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Take a look at one-man shops built by woodworkers around the country. The shops are as individual as their owners.
Jim BudlongComptche, Calif.
Since Budlong’s home and shop (photo above) are located miles from accessible utilities, they are completely off the grid, powered by a solar/generator combination and heated with woodstoves. Budlong, who has been teaching woodworking for the last 18 years at the College of the Redwoods and producing commission pieces at the same time, spent almost three years building this shop with the aid of former students Eric Owen and Richard Haak.
Click to enlarge. Photos by David Welter.
All the redwood lumber (not old growth, of course) was milled from the site. Budlong carefully chose 25 logs (20–36 in. dia. by 16 ft. long) from the surrounding wooded area, keeping the lower logs and selling off the tops to help fund the project, which he financed paycheck to paycheck. The 1,200-sq.-ft. lower level houses a small bench room, a storage area, and a machine room. A 400-sq.-ft. loft overlooks the machine room and serves as guest quarters.
Charles DickComfort, Texas
No longer working in the world of computers, Dick thinks of himself as “re-phased” rather than retired. He has already spent a great deal of his “re-phasement” building this shop, where he plans to hone his amateur woodworking skills.
Click to enlarge.
The shop is divided into two workspaces, a main work area of 400 sq. ft. and a 135-sq.-ft. loft in the center section that is used for storage and as a design area. Barn doors on either end of the shop allow Dick to expand his workspace outside if need be.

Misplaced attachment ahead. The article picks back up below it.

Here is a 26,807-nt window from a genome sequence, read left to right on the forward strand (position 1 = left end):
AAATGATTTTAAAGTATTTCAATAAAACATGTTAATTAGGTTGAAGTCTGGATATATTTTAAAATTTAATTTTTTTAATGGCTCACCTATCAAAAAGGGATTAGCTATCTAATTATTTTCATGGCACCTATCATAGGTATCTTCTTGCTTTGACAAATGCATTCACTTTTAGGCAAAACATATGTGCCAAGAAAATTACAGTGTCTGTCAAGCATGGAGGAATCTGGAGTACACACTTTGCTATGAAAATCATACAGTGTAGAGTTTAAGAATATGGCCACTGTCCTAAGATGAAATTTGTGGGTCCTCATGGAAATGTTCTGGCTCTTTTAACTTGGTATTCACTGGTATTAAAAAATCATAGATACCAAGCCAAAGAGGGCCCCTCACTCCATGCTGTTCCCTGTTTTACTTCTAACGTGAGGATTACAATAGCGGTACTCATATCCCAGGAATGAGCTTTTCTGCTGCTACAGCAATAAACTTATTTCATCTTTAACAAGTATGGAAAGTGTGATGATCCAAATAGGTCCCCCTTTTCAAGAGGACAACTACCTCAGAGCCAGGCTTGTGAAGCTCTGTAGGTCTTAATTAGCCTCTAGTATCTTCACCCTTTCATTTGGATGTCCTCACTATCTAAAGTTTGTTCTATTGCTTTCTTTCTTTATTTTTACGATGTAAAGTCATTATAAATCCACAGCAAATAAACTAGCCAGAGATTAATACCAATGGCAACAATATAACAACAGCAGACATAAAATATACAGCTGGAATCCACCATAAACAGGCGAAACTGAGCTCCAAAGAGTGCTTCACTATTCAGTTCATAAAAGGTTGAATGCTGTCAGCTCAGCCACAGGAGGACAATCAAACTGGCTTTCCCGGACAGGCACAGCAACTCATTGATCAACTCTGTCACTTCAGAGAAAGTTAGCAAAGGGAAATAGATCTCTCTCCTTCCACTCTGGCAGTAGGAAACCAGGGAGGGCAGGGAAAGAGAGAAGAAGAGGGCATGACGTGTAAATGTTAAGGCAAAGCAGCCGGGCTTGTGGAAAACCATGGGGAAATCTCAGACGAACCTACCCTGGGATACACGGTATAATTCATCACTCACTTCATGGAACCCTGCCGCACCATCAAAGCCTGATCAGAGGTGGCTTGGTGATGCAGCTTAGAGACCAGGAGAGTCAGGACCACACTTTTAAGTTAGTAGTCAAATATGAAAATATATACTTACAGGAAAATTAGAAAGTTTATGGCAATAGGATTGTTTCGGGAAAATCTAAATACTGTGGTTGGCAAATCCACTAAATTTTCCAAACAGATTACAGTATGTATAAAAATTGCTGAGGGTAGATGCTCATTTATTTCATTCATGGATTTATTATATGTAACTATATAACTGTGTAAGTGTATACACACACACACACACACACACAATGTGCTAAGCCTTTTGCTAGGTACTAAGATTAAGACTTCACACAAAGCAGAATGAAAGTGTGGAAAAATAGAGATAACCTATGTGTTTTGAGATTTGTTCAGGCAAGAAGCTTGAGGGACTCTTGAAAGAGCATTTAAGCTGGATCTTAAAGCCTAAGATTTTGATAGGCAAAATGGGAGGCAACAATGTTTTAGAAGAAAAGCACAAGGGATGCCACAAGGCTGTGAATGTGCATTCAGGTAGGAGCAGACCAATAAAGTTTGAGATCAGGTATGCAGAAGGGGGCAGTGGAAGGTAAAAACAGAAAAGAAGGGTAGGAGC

Ross TiekenShiner, Texas
Tieken designed and built this shop to blend with the surrounding prairie.
He decided to use the footprint of his grandfather’s old cement works business. This locked him into a 2,500-sq.-ft. shop, so he had to be very cost conscious. To reduce costs, Tieken did the construction himself with help from family and friends, a process that took three years.
To keep ties to the history of the site, he salvaged as much lumber as possible from the original building. The rest (10-in.-wide cypress) was purchased rough and shiplapped by Tieken. All the windows were rescued from a scrap pile, and most of the machinery was purchased secondhand. Without heat, it’s too cold to work here for about three weeks each winter. In the summer, Tieken cools the shop with a large fan that used to cool a chicken house down the road.
Rob HareUlster Park, N.Y.
Because Hare works alone in both wood and metal, he needed a shop to accommodate both. The solution was a round shop that took Hare about eight months to construct.
A crane, suspended from the ceiling and running on a track that travels the shop perimeter, can access the entire space and perform all the heavy lifting. Hare also figured out that a round space uses 15% less building materials than a square space of the same size.
The main floor (1,900 sq. ft.) affords enough room for bench space, a machine area, and a place to work metal. A balcony (about one-third of the floor space) holds the office and storage area.
From Fine Woodworking #195
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